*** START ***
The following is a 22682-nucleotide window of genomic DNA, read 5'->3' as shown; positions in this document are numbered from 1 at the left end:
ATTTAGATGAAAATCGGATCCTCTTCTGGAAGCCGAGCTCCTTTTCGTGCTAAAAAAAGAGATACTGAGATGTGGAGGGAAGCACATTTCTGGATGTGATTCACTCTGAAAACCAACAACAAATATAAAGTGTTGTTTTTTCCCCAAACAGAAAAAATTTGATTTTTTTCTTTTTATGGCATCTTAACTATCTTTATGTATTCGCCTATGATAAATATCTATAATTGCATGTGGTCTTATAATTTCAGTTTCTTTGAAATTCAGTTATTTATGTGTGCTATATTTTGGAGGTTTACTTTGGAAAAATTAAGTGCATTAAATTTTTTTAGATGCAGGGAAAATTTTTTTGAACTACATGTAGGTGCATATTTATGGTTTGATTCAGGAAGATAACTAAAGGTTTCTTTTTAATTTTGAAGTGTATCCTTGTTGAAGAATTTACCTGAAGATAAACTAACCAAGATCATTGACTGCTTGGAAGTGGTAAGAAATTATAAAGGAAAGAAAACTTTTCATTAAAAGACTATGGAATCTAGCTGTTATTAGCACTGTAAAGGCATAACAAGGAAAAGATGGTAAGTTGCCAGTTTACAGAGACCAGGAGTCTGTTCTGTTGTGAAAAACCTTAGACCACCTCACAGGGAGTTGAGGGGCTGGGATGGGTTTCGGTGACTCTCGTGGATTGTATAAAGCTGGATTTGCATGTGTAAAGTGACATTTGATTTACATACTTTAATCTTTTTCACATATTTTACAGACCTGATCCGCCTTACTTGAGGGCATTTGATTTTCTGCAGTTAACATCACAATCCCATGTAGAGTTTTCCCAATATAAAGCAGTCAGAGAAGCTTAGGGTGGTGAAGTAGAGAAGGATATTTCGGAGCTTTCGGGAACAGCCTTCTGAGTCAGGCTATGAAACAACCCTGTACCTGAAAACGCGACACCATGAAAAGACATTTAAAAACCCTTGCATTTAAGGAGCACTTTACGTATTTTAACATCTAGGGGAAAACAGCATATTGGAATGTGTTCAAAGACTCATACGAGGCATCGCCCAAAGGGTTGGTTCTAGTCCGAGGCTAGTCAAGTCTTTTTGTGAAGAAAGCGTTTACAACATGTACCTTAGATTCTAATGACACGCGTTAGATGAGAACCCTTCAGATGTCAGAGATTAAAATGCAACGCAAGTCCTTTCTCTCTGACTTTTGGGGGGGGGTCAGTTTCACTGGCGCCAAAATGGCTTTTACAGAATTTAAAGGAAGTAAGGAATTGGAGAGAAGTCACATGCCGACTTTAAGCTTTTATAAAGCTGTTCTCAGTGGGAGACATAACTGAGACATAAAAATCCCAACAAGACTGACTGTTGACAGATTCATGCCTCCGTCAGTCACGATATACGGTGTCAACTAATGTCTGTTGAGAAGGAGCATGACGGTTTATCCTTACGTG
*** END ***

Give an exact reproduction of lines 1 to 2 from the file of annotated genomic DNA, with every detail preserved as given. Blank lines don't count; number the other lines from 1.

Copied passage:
The following is a 22682-nucleotide window of genomic DNA, read 5'->3' as shown; positions in this document are numbered from 1 at the left end:
ATTTAGATGAAAATCGGATCCTCTTCTGGAAGCCGAGCTCCTTTTCGTGCTAAAAAAAGAGATACTGAGATGTGGAGGGAAGCACATTTCTGGATGTGATTCACTCTGAAAACCAACAACAAATATAAAGTGTTGTTTTTTCCCCAAACAGAAAAAATTTGATTTTTTTCTTTTTATGGCATCTTAACTATCTTTATGTATTCGCCTATGATAAATATCTATAATTGCATGTGGTCTTATAATTTCAGTTTCTTTGAAATTCAGTTATTTATGTGTGCTATATTTTGGAGGTTTACTTTGGAAAAATTAAGTGCATTAAATTTTTTTAGATGCAGGGAAAATTTTTTTGAACTACATGTAGGTGCATATTTATGGTTTGATTCAGGAAGATAACTAAAGGTTTCTTTTTAATTTTGAAGTGTATCCTTGTTGAAGAATTTACCTGAAGATAAACTAACCAAGATCATTGACTGCTTGGAAGTGGTAAGAAATTATAAAGGAAAGAAAACTTTTCATTAAAAGACTATGGAATCTAGCTGTTATTAGCACTGTAAAGGCATAACAAGGAAAAGATGGTAAGTTGCCAGTTTACAGAGACCAGGAGTCTGTTCTGTTGTGAAAAACCTTAGACCACCTCACAGGGAGTTGAGGGGCTGGGATGGGTTTCGGTGACTCTCGTGGATTGTATAAAGCTGGATTTGCATGTGTAAAGTGACATTTGATTTACATACTTTAATCTTTTTCACATATTTTACAGACCTGATCCGCCTTACTTGAGGGCATTTGATTTTCTGCAGTTAACATCACAATCCCATGTAGAGTTTTCCCAATATAAAGCAGTCAGAGAAGCTTAGGGTGGTGAAGTAGAGAAGGATATTTCGGAGCTTTCGGGAACAGCCTTCTGAGTCAGGCTATGAAACAACCCTGTACCTGAAAACGCGACACCATGAAAAGACATTTAAAAACCCTTGCATTTAAGGAGCACTTTACGTATTTTAACATCTAGGGGAAAACAGCATATTGGAATGTGTTCAAAGACTCATACGAGGCATCGCCCAAAGGGTTGGTTCTAGTCCGAGGCTAGTCAAGTCTTTTTGTGAAGAAAGCGTTTACAACATGTACCTTAGATTCTAATGACACGCGTTAGATGAGAACCCTTCAGATGTCAGAGATTAAAATGCAACGCAAGTCCTTTCTCTCTGACTTTTGGGGGGGGGTCAGTTTCACTGGCGCCAAAATGGCTTTTACAGAATTTAAAGGAAGTAAGGAATTGGAGAGAAGTCACATGCCGACTTTAAGCTTTTATAAAGCTGTTCTCAGTGGGAGACATAACTGAGACATAAAAATCCCAACAAGACTGACTGTTGACAGATTCATGCCTCCGTCAGTCACGATATACGGTGTCAACTAATGTCTGTTGAGAAGGAGCATGACGGTTTATCCTTACGTG